Connoisseur – officially defined as “an expert judge in manners of taste.” Think of this as your group of disapproving Aunts who always thought your skirts were too short, your heels too high, and the color you dyed your hair too bold. In other words – a snob. Though, this really is your Cotillion/Debutante Coach or Pageant Advisor. You know, someone with true knowledge and expertise. Someone who has had lots of experience, and probably some actually classes. I don’t claim to be one, just like I’m not a pageant winner, despite the training (and my love of tiaras). My recommended reading for you to start your journey on becoming a Connoisseur is in addition to my blog, check out “9 Steps to Becoming a Wine Expert” from Wine Folly (here) and “How to Become a Wine Connoisseur (15 Useful Tips) from Vino Vest (here).
Sommelier vs Oenologist – who is what?
Bodegas Montecillo, a winery in La Rioja Spain, has one of the best explanations I’ve read. I’ve never visited their winery, but after touring their site, it’s definitely on the list for if I make it back to Spain.
They wrote “The first thing that characterizes a sommelier is that he or she is the consumer representative in the wine cellar, it is to say, the person who will select, according to the given context, the ideal bottle to give the customer a complete and enjoyable experience.”
This is a Connoisseur with education (likely a Diploma in wine, gastronomy and management and/or a Degree in hospitality and management), experience and certification from the Worldwide Sommelier Association (WSA).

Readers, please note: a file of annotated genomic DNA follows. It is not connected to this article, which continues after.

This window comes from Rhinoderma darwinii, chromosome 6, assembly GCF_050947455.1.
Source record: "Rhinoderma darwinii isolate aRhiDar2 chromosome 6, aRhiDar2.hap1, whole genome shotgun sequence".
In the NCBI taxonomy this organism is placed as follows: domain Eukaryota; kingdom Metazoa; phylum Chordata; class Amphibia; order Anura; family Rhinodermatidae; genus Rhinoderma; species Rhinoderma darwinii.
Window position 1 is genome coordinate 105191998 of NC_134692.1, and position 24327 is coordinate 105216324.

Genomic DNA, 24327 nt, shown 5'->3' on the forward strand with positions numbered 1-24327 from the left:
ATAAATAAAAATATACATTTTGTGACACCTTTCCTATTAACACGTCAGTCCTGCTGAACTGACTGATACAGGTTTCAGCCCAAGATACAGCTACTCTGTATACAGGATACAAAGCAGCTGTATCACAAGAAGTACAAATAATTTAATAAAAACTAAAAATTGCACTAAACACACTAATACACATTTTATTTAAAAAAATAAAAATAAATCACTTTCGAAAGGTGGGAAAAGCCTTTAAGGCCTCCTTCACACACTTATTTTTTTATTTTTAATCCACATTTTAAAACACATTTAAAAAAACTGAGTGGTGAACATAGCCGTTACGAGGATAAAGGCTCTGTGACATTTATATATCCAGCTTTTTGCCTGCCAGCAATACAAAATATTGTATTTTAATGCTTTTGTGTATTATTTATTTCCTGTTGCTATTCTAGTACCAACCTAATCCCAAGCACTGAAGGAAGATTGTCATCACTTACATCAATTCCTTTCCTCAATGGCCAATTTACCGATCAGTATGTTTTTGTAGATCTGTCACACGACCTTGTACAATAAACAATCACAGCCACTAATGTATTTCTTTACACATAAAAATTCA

In other words, if you know nothing about wine you might want to let them pick the bottle for you when you’re out to dinner – especially on date night, or call ahead if its a business dinner, if you want to look knowledgeable. Or, even if you do know anything about wine (like me) you might want to let them help pick the bottle to go with the dinner out, or when you’re in the store trying to decide what’s going to pair best with Cousin Anna Lee’s funeral potatoes that she insists on bringing to every holiday dinner. You can read more of their explanation here.
But I do like Leisure Job’s description “a specially trained wine waiter.” It makes for a simple explanation.
So, what then is an Oenologist? I really liked Bodegas Montecillo explanation:
“Oenologists are the professionals who supervise not only production in the winery but also the storage, analysis, preservation, bottling and sale of wine.
If sommeliers are responsible for recommending and making sure that wine arrives with the final consumer in the best condition, oenologists are responsible for producing the product.
Oenologists, in layman’s terms, don’t need to know about wine.”
I honestly couldn’t have said it better myself. After all just because cousin Susie Lynn’s third ex-husband is a mechanic, it didn’t mean he actually knew how to drive a car. Read more about Oenologists (and how to become one) here.
While there are rules/philosophies to things like don’t wear white shoes after Labor Day, never wear white to a wedding, or tea length dresses must cover the knees. In truth these are just someone’s opinion that has been passed down for generations. I’m not saying you should break some of the standard social moirés (especially white to weddings), I’m just saying that philosophy’s have to change with the times. If they didn’t then men might all still be stuck wearing a coat and tie to any gathering even if it is hotter than, well…you know, out there.